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Reports of hare coursing cases fall across county

Insp Andy Ham and PC Nick Willey from the Operation Galileo team with Lincolnshire NFU chairman Ian Stancer and county advisor Andrew Wilson.

Insp Andy Ham and PC Nick Willey from the Operation Galileo team with Lincolnshire NFU chairman Ian Stancer and county advisor Andrew Wilson.

A dedicated team set up to combat hare coursing in south Lincolnshire is making progress success after a 27 per cent drop in reported incidents.

Figures for Operation Galileo, an eight-strong team of police officers helping to stop gangs of hare coursers operating in the county, show that 521 incidents were reported between September and December 2013.

It is 141 less than for the same period in 2012 and the trend is backed up by other figures which show that there were 110 prosecutions between September and December 2013, down by 20 per cent from the same period in 2012 when there were 132 prosecutions.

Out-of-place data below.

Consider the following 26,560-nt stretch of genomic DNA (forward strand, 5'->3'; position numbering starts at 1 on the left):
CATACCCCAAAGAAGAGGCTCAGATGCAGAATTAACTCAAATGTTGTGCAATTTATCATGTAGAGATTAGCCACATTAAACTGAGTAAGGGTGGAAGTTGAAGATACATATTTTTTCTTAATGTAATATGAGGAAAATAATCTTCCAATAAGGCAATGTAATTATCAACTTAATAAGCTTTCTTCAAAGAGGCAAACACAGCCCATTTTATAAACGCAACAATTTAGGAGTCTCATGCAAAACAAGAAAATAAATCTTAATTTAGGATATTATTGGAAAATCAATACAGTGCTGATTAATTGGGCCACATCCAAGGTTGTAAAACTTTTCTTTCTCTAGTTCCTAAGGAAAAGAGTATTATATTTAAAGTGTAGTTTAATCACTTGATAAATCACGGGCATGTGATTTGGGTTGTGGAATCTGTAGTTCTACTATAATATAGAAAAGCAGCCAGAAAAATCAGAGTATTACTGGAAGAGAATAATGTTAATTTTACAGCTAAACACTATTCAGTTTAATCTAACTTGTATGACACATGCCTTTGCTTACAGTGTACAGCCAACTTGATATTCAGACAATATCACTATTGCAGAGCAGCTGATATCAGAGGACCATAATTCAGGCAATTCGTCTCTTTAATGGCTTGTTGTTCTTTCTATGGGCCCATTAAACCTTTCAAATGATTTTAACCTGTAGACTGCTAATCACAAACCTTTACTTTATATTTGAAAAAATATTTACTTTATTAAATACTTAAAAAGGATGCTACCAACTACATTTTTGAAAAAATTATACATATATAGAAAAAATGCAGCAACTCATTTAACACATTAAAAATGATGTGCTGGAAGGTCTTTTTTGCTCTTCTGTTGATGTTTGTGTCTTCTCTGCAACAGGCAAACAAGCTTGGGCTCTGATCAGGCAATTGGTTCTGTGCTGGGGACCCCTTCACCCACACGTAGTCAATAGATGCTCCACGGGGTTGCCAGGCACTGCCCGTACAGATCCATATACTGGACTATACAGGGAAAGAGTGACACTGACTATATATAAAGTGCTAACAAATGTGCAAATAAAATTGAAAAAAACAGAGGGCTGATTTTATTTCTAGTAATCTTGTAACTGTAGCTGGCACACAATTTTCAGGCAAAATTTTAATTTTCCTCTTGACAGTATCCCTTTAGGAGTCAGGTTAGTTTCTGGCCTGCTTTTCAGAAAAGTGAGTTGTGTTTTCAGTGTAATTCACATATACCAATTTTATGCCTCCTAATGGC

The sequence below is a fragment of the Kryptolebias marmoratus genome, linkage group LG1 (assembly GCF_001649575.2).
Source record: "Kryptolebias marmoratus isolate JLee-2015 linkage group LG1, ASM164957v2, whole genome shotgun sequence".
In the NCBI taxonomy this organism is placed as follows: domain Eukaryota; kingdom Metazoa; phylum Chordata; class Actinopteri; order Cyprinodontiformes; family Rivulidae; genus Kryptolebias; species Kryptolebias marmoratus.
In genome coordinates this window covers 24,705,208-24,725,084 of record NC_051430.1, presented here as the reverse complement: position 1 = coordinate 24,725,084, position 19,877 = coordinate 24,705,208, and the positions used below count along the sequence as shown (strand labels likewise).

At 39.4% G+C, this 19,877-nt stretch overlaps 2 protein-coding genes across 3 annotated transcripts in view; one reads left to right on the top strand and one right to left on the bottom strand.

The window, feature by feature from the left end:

But there were 70 cases where people suspected of hare coursing were advised or warned by the police between September and December 2013, a rise of nine per cent from the same four months of 2012 when there were 64 warnings.

Insp Ham, who is heading up Operation Galileo, said: “Throughout the county, the number of incidents of hare coursing went down in 2013 when compared to the same period in 2012.

“This is on top of the decreases already achieved by the team in previous years before the introduction of Operation Galileo in September 2012.

“Overall, the presence of the Galileo team seems to have had an impact and, once again, the level of public support has been excellent.”

The Operation Galileo team were out on Boxing Day and New Year’s Day to monitor farmland where hare coursing gangs from across the country have been reported in the past.

Insp Ham said: “Whilst some incidents were recorded, they were not in significant numbers and were reduced compared to previous years.”

 

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